Tuesday, September 19, 2017

Fall comes finally

It's finally feeling a bit like fall this week, having cooled down.
The last few weeks have been so hot that the cat couldn't cool off without looking pathetic,

and then we had a night last week with crazy lightning storms.  It was warm enough that we just sat out on the back patio watching the sky flash.  It felt oddly like Phoenix.

The next morning, I went mountain biking up at Russian Ridge; from there I could see the fire that had been started by a lightning strike over by Skeggs, which had been my alternate destination for the morning.  I got to watch the Cal-Fire planes fly back and forth to the fire down the ridge, and was quite glad I hadn't unknowingly headed over there.


We had pie for breakfast this morning.  Or, rather, we had square pi for breakfast this morning.  This came about after a dinner discussion in which Chad tried to give Nim a math problem about areas of telescope lenses when she was tired; the end result was kid repeating "Square Pi" to every question, which then led to me thinking about pie, which then reminded me that the new season apples are starting to come in, which then just necessitated the production of a square apple pie.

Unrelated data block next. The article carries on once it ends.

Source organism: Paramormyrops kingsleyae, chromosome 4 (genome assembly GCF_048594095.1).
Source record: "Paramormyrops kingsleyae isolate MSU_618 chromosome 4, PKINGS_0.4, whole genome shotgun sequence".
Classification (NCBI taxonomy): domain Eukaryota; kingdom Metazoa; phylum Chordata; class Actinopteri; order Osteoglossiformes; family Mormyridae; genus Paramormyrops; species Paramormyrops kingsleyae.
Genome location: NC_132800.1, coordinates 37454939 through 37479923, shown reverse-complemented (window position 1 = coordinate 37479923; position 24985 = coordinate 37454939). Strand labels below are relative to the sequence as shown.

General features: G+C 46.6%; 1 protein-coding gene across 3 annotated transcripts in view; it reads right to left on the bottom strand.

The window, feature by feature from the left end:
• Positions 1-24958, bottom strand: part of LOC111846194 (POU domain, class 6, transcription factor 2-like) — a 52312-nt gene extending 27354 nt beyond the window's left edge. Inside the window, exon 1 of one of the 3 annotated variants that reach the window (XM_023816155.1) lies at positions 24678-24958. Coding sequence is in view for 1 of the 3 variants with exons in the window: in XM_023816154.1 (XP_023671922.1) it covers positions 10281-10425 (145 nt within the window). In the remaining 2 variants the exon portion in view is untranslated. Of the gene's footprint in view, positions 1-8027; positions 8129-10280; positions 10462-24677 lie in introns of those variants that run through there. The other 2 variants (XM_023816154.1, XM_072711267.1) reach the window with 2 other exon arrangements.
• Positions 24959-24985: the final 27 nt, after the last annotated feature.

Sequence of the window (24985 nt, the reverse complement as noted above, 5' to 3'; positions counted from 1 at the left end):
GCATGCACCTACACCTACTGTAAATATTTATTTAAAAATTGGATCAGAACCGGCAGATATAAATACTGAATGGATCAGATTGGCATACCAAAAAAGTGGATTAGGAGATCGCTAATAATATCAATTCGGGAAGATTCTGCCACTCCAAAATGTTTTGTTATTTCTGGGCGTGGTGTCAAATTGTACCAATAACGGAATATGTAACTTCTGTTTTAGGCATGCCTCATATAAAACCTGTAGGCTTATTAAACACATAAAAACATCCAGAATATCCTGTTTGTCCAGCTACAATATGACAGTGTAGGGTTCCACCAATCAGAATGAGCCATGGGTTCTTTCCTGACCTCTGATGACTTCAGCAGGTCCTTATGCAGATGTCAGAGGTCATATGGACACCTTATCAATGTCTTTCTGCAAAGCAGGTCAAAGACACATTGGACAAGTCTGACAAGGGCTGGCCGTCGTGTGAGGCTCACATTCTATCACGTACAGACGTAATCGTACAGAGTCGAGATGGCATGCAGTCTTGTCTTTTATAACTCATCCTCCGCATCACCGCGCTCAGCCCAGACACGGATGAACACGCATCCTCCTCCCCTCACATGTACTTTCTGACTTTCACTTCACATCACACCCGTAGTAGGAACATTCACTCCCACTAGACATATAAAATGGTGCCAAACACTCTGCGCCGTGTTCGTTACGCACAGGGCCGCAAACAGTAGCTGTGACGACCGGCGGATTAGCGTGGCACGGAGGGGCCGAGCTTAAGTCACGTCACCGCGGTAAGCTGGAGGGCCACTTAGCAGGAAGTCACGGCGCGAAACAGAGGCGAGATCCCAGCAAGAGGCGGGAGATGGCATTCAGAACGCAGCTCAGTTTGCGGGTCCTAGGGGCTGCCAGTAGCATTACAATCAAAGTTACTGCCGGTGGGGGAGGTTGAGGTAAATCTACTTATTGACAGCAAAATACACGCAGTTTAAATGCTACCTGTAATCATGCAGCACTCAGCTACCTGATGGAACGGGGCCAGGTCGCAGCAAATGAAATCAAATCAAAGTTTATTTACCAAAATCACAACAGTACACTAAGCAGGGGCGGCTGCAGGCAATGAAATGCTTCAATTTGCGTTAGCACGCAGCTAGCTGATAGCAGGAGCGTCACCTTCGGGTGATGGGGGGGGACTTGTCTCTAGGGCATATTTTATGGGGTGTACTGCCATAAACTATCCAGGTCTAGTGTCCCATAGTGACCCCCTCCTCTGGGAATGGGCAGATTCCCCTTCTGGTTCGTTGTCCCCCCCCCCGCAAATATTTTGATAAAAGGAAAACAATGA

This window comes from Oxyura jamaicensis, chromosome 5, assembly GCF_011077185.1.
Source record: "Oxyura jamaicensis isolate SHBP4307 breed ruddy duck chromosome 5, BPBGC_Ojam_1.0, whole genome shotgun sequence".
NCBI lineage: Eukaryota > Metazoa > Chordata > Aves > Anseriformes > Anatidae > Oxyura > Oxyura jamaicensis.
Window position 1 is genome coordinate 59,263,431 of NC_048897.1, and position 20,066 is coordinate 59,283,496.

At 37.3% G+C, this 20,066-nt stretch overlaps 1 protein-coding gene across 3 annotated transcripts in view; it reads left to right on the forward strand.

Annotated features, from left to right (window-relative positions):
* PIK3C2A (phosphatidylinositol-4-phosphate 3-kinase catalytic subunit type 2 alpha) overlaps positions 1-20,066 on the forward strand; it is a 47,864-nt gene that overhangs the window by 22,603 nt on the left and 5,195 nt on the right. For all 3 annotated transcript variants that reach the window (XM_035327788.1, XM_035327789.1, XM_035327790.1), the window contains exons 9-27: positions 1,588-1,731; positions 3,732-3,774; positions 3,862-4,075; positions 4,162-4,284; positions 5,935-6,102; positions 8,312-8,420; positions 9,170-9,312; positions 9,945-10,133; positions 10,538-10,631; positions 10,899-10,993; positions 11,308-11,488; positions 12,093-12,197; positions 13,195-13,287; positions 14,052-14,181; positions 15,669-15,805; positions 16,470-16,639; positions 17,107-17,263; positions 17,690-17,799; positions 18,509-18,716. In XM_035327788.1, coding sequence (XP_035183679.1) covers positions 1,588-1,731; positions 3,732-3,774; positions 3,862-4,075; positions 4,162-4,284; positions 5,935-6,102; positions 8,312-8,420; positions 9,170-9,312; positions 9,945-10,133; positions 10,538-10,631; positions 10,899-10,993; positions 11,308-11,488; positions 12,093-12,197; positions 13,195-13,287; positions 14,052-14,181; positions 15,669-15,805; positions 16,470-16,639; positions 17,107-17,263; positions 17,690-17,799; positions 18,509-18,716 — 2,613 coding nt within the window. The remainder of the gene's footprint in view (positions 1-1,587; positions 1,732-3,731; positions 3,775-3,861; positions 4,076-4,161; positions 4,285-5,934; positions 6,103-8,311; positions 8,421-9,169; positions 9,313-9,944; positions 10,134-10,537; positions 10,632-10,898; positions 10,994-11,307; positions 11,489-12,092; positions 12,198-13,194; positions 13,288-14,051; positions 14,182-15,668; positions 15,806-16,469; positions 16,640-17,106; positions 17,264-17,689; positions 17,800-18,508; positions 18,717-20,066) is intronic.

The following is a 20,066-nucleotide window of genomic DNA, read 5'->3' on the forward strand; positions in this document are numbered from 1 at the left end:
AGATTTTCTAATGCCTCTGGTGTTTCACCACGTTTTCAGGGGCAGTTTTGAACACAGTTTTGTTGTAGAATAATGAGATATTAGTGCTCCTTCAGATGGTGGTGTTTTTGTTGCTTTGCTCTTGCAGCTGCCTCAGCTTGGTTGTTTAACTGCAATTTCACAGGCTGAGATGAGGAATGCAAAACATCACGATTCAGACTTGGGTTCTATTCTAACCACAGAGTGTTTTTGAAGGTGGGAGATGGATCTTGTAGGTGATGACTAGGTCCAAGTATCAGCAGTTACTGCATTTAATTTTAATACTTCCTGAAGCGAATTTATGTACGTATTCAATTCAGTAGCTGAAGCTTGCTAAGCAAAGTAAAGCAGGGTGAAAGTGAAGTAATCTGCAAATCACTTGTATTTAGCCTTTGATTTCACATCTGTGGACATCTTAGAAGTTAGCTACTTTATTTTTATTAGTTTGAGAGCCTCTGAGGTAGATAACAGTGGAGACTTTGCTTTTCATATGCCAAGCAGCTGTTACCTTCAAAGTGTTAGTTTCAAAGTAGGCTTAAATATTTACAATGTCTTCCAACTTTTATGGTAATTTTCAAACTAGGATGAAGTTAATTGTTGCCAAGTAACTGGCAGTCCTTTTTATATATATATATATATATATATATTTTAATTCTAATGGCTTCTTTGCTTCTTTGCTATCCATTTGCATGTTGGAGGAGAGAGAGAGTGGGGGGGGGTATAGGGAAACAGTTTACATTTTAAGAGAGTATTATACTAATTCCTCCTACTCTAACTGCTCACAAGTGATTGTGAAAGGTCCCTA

Picture not complete, since we devoured part of it before I thought of taking a photo.  Really, it *was* square.  This remainder of the square pi is what we ate this morning.

In case that leaves you wanting, here is the complete and circular pie that was Nim's birthday dessert. Mmmm...lemon meringue.

And speaking of birthday desserts, I'm not sure I ever posted Chad's 50th Birthday Cake of Many Flames.

Thursday, August 24, 2017

I think this plank is done.

Salmon grilled on a cedar plank is yummy.  Being a cheapskate, I use the same plank over and over again.  The current one split in half a while ago with no actual functional problems, but I think after last night it is just completely done...

Plank smoldered during cooking, despite having been pre-soaked

Bottom side of plank after final use

The salmon itself was delicious, given that it was wild-caught Coho with a mustard, bay-caper-infused vinegar, rosemary, honey, and lemon zest marinade.

Wednesday, August 23, 2017

Many Faces of the Kid